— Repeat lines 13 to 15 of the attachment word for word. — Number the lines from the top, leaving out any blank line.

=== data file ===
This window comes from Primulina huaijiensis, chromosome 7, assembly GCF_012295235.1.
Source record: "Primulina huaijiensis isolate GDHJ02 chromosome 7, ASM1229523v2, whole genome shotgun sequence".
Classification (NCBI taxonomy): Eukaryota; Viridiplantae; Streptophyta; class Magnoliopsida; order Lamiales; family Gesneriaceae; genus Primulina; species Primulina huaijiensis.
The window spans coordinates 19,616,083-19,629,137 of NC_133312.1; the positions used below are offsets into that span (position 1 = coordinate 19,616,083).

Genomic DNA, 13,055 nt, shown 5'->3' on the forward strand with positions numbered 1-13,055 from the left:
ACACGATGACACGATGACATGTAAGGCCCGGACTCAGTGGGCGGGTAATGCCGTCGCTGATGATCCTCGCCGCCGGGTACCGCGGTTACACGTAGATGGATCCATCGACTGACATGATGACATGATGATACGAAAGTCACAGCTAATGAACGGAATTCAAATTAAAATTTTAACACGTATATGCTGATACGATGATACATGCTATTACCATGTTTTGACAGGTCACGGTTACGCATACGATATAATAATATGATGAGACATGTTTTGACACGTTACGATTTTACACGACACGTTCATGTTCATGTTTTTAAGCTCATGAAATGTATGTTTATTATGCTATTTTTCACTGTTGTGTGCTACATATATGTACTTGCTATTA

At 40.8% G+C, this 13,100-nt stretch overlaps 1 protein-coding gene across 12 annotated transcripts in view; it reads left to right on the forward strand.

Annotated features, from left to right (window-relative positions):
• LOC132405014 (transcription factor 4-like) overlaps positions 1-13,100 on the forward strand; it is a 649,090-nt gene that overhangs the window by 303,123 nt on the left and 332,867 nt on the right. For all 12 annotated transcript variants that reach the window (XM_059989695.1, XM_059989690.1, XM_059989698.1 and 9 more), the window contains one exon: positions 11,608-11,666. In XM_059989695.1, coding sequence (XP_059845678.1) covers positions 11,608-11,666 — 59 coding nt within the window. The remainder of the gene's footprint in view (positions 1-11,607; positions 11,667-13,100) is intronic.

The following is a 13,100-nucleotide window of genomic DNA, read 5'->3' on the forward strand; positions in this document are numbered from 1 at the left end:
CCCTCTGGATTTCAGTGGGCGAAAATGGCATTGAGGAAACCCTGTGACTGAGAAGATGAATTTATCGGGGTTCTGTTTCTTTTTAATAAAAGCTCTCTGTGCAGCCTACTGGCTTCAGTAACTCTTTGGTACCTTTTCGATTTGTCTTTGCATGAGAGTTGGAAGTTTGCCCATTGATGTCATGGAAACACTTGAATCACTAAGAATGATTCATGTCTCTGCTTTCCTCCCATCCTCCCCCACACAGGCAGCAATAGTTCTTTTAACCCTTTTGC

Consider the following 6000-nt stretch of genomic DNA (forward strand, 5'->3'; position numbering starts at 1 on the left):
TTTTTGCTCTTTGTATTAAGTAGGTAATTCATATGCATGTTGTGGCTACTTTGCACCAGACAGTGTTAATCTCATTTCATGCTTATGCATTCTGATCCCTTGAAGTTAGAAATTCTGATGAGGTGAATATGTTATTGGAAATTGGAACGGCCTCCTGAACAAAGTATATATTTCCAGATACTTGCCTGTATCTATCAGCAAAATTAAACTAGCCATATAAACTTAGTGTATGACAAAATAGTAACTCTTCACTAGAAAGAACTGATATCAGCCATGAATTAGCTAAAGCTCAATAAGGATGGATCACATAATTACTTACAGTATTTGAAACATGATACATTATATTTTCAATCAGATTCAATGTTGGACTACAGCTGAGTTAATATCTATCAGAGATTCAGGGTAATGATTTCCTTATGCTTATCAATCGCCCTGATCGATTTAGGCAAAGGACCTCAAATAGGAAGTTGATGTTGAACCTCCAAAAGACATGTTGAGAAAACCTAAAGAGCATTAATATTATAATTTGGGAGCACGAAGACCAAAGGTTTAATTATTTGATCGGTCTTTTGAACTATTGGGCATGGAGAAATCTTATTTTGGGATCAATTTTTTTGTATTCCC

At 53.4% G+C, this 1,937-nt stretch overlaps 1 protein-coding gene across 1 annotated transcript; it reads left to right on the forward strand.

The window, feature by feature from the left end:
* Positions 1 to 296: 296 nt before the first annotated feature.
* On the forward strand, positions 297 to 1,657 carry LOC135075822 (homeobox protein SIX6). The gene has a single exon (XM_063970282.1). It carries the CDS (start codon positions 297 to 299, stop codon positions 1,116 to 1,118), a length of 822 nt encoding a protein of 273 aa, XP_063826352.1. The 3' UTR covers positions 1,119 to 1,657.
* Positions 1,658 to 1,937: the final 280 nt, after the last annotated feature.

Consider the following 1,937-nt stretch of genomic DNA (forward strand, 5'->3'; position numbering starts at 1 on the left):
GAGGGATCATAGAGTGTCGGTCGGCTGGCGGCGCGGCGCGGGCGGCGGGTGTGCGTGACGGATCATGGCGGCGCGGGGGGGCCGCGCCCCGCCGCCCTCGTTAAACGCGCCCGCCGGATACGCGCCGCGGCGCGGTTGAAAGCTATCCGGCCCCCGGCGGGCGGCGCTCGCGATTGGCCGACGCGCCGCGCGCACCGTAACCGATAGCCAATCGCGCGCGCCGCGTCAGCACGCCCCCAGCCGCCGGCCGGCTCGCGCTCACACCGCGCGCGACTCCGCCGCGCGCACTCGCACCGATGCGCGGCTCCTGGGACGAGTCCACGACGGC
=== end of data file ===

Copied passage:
TTTTTGCTCTTTGTATTAAGTAGGTAATTCATATGCATGTTGTGGCTACTTTGCACCAGACAGTGTTAATCTCATTTCATGCTTATGCATTCTGATCCCTTGAAGTTAGAAATTCTGATGAGGTGAATATGTTATTGGAAATTGGAACGGCCTCCTGAACAAAGTATATATTTCCAGATACTTGCCTGTATCTATCAGCAAAATTAAACTAGCCATATAAACTTAGTGTATGACAAAATAGTAACTCTTCACTAGAAAGAACTGATATCAGCCATGAATTAGCTAAAGCTCAATAAGGATGGATCACATAATTACTTACAGTATTTGAAACATGATACATTATATTTTCAATCAGATTCAATGTTGGACTACAGCTGAGTTAATATCTATCAGAGATTCAGGGTAATGATTTCCTTATGCTTATCAATCGCCCTGATCGATTTAGGCAAAGGACCTCAAATAGGAAGTTGATGTTGAACCTCCAAAAGACATGTTGAGAAAACCTAAAGAGCATTAATATTATAATTTGGGAGCACGAAGACCAAAGGTTTAATTATTTGATCGGTCTTTTGAACTATTGGGCATGGAGAAATCTTATTTTGGGATCAATTTTTTTGTATTCCC

At 53.4% G+C, this 1,937-nt stretch overlaps 1 protein-coding gene across 1 annotated transcript; it reads left to right on the forward strand.

The window, feature by feature from the left end: